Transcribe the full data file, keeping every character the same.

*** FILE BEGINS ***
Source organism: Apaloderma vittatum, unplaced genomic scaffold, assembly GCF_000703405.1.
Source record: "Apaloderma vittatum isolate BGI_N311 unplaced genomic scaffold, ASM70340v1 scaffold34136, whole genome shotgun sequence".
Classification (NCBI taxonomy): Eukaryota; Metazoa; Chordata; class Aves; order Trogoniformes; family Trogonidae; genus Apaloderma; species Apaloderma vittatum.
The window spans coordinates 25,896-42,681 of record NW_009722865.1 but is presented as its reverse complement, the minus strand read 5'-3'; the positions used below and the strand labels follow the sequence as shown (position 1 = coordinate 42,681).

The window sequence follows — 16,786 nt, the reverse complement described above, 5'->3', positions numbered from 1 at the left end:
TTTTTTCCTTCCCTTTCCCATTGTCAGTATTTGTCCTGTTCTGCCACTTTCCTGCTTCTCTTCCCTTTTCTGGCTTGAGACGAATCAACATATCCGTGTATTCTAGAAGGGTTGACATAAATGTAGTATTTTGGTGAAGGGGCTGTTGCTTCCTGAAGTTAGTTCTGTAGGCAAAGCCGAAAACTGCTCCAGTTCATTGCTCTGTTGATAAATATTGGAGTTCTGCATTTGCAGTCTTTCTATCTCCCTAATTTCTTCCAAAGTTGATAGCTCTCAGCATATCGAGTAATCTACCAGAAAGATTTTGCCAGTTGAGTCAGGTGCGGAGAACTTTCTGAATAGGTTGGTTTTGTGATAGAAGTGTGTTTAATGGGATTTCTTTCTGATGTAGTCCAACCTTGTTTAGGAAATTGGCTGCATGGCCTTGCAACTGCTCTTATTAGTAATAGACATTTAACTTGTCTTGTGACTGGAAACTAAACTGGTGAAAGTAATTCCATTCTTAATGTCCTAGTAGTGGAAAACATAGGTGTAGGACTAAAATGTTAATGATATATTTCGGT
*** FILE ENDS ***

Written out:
Source organism: Apaloderma vittatum, unplaced genomic scaffold, assembly GCF_000703405.1.
Source record: "Apaloderma vittatum isolate BGI_N311 unplaced genomic scaffold, ASM70340v1 scaffold34136, whole genome shotgun sequence".
Classification (NCBI taxonomy): Eukaryota; Metazoa; Chordata; class Aves; order Trogoniformes; family Trogonidae; genus Apaloderma; species Apaloderma vittatum.
The window spans coordinates 25,896-42,681 of record NW_009722865.1 but is presented as its reverse complement, the minus strand read 5'-3'; the positions used below and the strand labels follow the sequence as shown (position 1 = coordinate 42,681).

The window sequence follows — 16,786 nt, the reverse complement described above, 5'->3', positions numbered from 1 at the left end:
TTTTTTCCTTCCCTTTCCCATTGTCAGTATTTGTCCTGTTCTGCCACTTTCCTGCTTCTCTTCCCTTTTCTGGCTTGAGACGAATCAACATATCCGTGTATTCTAGAAGGGTTGACATAAATGTAGTATTTTGGTGAAGGGGCTGTTGCTTCCTGAAGTTAGTTCTGTAGGCAAAGCCGAAAACTGCTCCAGTTCATTGCTCTGTTGATAAATATTGGAGTTCTGCATTTGCAGTCTTTCTATCTCCCTAATTTCTTCCAAAGTTGATAGCTCTCAGCATATCGAGTAATCTACCAGAAAGATTTTGCCAGTTGAGTCAGGTGCGGAGAACTTTCTGAATAGGTTGGTTTTGTGATAGAAGTGTGTTTAATGGGATTTCTTTCTGATGTAGTCCAACCTTGTTTAGGAAATTGGCTGCATGGCCTTGCAACTGCTCTTATTAGTAATAGACATTTAACTTGTCTTGTGACTGGAAACTAAACTGGTGAAAGTAATTCCATTCTTAATGTCCTAGTAGTGGAAAACATAGGTGTAGGACTAAAATGTTAATGATATATTTCGGT